• williamsommerwerck

      Questor and Bishop are androids.

      • John Fraraccio

        And the difference is?

        Glad Silent Running made the cut. Took me a long time to find out how they were done. The truth is fascinating.

        • williamsommerwerck

          rick29 explicitly omitted “cyborgs and androids”. Although C3P0 might be considered an android, rick29 is using the term to mean “outwardly indistinguishable from a human being”. (Of course, once the False Maria is “fleshed out”, it becomes an android.)

          If I recall correctly, the drones in “Silent Running” were perfomed by legless dwarfs.

          • John Fraraccio

            Androids are human-looking robots, but robots still. And four bilateral amputees played the three maintenance drones in Silent Running. Note each drone is a different size and slightly different configuration. Watch the actor-performer Johnny Eck in Tod Browning’s Freaks and you’ll get the same idea. Quite inspiring.

  • Name

    “Short Circuit” ‘s #5 (later Johnny 5). “Stephanie(in bathtub)…change color…Attractive!…nice software.” (#5 quote)

    • Huge movie fan

      Totally agree! Johnny 5 is the best! But in all fairness I think the writer was going to older robots. But still, Johnny’s the best!

  • Tom Hobbs

    Marven (of course you would forget him) from the Hitchhiker’s Guide to the Galaxy.

    • williamsommerwerck

      The reason he’s been forgotten is that the movie is so utterly forgettable. H2G2 had already been filmed (for TV) in an excellent adaptation. The movie — in attempting to add “dramatic substance” to what is basically a witty farce — ruined the story.

  • williamsommerwerck

    The B9 robot was designed by the same man who designed Robby. He was intended to remind people of Robby, without violating copyright.

  • jcw

    Can we count Woody Allen pretending to be a robot in Sleeper?

  • ganderson

    C’mon – with an ad for the ‘Accidentally Hilarious Blogathon’ as a side-bar on this very page, nobody’s mentioned the Robot Monster, a man in an ape suit and diving helmet? Now there’s a classic robot!

    I’ve always been a fan of Gort, myself. I think the whole concept of robot-ness is a cool, sinister, extremely dangerous manlike creation that is not really very manlike after all. There is such an underlying and understated potential threat about Gort that he epitomizes robots for me.

    R2 and 3PO are obvious classics, but I’ve always thought that their roles could have easily been played by humans, as they were in Kurosawa’s ‘The Hidden Fortress’ – said to be the source of Lucas’ inspiration for the two droids. Thus, for me, they don’t have the cool unhumanness that a robot should project.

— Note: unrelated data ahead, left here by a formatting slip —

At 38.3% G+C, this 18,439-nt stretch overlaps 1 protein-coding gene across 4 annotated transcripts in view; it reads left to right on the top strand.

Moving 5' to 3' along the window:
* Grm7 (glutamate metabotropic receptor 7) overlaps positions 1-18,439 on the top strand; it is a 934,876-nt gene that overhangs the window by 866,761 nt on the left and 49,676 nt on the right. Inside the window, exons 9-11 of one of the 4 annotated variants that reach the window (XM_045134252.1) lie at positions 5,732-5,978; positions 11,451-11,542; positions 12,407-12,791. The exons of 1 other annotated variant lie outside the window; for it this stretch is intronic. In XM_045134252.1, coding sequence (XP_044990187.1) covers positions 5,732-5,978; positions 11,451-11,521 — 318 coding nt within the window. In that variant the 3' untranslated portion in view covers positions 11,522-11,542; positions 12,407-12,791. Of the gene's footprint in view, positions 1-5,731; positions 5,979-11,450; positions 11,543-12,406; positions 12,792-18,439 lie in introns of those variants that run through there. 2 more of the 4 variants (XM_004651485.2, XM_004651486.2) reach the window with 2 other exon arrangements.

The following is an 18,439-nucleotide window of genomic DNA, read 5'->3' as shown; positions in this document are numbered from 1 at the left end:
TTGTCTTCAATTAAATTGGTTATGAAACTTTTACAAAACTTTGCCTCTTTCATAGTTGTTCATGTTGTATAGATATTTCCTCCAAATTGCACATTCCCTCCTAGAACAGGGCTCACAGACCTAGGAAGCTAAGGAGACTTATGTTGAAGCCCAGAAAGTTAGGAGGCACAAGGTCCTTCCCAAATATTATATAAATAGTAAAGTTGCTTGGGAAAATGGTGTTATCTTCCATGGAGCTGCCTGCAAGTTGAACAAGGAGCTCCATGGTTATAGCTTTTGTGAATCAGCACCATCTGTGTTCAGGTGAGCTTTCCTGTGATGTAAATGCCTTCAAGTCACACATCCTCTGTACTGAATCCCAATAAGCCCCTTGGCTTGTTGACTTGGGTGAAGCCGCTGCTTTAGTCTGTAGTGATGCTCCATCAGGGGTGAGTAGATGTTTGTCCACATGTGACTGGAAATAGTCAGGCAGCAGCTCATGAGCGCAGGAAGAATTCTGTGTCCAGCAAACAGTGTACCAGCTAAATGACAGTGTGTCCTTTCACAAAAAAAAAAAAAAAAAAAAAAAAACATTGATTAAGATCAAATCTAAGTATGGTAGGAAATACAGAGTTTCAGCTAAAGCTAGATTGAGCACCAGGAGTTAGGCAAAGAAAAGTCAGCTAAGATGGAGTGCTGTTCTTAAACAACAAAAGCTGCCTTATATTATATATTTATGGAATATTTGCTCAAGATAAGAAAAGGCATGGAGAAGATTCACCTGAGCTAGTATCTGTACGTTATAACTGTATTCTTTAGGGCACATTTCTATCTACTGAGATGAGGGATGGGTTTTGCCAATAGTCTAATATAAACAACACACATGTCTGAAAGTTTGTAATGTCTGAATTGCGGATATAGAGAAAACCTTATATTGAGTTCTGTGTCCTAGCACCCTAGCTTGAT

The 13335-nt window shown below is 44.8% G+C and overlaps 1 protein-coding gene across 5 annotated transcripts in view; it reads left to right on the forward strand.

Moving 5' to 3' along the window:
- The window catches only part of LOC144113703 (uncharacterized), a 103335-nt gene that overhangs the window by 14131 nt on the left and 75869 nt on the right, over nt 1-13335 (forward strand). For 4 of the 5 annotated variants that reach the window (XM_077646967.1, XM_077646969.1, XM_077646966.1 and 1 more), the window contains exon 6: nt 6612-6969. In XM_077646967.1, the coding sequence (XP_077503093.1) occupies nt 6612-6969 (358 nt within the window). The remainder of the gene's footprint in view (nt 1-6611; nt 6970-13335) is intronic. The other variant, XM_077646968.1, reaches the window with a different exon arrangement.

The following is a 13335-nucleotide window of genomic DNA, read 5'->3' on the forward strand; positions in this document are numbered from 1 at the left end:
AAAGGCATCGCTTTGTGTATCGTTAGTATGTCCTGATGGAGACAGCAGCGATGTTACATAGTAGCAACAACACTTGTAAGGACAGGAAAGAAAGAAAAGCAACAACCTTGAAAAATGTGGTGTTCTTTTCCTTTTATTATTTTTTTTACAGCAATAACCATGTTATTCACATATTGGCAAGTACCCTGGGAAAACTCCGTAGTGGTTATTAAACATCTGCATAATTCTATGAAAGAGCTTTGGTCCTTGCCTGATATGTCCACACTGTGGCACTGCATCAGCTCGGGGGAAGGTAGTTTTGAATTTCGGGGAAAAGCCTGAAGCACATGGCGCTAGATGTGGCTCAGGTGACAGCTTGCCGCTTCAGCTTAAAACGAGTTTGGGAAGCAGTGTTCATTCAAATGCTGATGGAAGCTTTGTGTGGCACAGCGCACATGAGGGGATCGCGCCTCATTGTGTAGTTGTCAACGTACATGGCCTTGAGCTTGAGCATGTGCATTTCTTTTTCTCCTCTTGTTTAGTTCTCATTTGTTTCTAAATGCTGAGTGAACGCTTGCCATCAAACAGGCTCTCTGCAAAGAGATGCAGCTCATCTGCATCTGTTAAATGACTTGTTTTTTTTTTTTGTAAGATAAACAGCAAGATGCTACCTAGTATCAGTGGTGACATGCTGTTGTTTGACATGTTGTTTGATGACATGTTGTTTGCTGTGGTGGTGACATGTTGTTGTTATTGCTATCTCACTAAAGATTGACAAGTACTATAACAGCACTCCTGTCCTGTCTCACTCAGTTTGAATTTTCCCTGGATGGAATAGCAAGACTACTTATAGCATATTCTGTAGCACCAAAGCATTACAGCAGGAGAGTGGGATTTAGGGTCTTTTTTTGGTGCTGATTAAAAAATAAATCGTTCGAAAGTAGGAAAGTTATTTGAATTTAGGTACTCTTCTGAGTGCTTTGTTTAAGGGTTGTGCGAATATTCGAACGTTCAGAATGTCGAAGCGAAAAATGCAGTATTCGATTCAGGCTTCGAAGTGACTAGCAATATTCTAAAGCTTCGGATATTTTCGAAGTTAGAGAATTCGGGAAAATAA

• Bruce Reber

      Re: your lamenting the omission of “Robot Monster” – it isn’t a ROBOTor a MONSTER, but a guy in a cheap gorilla suit wearing a metal helmet with two TV antennae on top! I’m sure many of my fellow “So Bad,They’re Good” movie fans will agree with me!

  • Fan of the Fifties

    Honorable mention should also go to Kronos (1957) a low budget science fiction film featuring a truly gigantic robot sent to earth from an energy starved planet to absorb energy from power sources on our planet.. Considering the low budget, Irving Block, Jack Rabin and Louis DeWitt come up with several memorable special effects scenes. Kronos is a truly huge mechanical monster, and a highly enjoyable sci-fi flick from the fifties. Also deserving honorable mention is the robot from The Colossus of New York. The film is a bizarre 1958 sci-fi flick not often seen these days. It features a most unique robot which has the brain of a dead scientist living on in its large metal skull. Overall, the film is over the top, but the robot is impressive as is the cast consisting of such pros as Ross Martin, Otto Kruger and John Baragrey.

    • John Fraraccio

      Two thumbs up with Kronos! Boy that did give me nightmares when I first saw it. As for Colossus…yeah, over the top, and Van Cleave’s musical score helps it along.

    • Bruce Reber

      Wow, I haven’t seen either one of these 50′s sci-fi movies in quite a while! Maybe TCM has them in their library and will show them soon. Are “Kronos” and “Colossus Of New York” available on DVD?

  • greyminster

    Hm, this would make a good lead-in for a potential future list: The Five Best Classic Movie Computers (mostly bad ones, I would guess).

    • Bruce Reber

      Here’s my Top 5 Classic Movie Computer list:
      1-HAL from “2001: A Space Odyssey” (1968) and the sequel “2010″ (1984)
      2-Colossus from “Colossus: The Forbin Project” (1970)
      3-Mother from “Alien” (1979)
      4-The IBM EMIRAC (AKA Emmy) from “Desk Set” (1957)
      5-The mainframe computer (no name) from “How To Frame A Figg” (1971)

  • jcw

    Yeah, I guess we’ll count Woody Allen then.